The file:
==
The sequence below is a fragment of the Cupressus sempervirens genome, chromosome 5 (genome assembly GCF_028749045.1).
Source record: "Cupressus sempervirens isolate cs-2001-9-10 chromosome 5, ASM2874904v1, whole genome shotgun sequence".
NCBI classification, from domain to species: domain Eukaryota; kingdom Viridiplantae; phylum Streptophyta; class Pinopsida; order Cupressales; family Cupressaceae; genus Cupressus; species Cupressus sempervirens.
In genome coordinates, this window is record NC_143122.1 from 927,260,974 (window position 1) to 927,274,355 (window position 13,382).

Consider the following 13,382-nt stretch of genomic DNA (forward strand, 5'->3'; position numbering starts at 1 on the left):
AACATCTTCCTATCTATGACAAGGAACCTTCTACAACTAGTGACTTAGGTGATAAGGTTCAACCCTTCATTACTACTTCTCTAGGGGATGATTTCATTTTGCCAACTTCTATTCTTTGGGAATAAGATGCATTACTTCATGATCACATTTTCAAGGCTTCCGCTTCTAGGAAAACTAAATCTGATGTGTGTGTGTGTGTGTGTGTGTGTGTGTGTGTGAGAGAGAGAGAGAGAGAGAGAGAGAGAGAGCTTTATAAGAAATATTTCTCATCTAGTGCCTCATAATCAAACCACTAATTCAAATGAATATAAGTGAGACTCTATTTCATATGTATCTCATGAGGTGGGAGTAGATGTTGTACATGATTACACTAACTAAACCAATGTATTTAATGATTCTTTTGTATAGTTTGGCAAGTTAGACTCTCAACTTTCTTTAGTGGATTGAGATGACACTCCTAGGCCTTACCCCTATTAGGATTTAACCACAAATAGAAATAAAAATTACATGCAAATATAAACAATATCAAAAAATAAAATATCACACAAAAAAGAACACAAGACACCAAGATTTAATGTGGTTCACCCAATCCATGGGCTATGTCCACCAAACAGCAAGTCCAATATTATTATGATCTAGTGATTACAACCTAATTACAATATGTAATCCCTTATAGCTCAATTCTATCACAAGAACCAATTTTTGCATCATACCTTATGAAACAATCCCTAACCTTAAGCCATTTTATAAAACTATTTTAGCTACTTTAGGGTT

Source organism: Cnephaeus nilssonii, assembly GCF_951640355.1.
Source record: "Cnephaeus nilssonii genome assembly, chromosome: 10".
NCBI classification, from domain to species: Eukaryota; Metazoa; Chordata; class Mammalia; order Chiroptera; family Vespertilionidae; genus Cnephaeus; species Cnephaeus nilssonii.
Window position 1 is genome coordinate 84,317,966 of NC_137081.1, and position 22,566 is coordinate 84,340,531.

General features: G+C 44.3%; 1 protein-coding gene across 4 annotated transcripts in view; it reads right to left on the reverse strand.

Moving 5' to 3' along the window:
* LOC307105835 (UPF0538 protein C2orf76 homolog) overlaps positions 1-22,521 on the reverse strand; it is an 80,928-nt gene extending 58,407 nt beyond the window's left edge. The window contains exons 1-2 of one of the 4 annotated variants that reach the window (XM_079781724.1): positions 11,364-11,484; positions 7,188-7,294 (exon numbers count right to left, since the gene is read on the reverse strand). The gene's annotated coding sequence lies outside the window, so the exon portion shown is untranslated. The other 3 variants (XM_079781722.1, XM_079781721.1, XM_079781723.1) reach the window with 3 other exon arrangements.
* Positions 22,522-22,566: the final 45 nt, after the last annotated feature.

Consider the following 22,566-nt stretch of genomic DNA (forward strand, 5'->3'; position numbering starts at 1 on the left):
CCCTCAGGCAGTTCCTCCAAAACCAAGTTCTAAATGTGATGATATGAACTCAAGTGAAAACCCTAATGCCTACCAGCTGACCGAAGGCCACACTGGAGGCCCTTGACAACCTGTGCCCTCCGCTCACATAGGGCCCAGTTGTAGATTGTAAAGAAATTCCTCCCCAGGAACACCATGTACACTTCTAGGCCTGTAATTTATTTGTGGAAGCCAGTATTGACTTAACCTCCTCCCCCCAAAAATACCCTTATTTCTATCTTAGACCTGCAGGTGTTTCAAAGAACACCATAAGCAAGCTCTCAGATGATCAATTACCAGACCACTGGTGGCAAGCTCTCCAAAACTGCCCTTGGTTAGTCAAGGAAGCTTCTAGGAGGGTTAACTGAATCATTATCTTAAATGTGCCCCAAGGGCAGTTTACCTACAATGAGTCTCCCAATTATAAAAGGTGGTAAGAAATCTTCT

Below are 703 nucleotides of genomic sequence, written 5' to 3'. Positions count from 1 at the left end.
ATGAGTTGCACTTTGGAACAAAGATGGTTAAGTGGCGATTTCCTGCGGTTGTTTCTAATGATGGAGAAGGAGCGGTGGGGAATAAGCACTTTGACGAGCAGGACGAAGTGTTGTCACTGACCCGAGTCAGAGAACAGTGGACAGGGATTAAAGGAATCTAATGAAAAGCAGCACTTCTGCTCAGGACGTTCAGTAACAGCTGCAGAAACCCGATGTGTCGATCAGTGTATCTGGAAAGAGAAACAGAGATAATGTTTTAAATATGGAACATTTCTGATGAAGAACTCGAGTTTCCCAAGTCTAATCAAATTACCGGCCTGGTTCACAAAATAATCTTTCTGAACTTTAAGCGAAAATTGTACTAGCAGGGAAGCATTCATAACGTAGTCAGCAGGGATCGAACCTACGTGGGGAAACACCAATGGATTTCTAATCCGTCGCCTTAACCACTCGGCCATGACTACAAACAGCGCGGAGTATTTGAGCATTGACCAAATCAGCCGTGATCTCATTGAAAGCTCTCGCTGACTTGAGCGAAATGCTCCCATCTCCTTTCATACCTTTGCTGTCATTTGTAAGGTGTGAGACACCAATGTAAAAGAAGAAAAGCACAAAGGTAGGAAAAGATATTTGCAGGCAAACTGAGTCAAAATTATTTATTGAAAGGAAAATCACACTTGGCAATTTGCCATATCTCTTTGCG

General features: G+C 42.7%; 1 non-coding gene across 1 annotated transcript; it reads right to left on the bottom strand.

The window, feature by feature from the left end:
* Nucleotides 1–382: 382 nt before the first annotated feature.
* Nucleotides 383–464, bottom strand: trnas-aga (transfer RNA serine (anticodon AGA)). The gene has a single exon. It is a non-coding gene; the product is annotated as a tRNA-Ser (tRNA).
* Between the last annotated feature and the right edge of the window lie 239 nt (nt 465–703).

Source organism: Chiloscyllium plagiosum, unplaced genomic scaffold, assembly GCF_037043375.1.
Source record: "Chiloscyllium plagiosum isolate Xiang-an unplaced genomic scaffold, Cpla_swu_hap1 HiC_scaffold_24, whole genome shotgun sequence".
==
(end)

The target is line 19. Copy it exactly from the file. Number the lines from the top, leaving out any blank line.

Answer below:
General features: G+C 42.7%; 1 non-coding gene across 1 annotated transcript; it reads right to left on the bottom strand.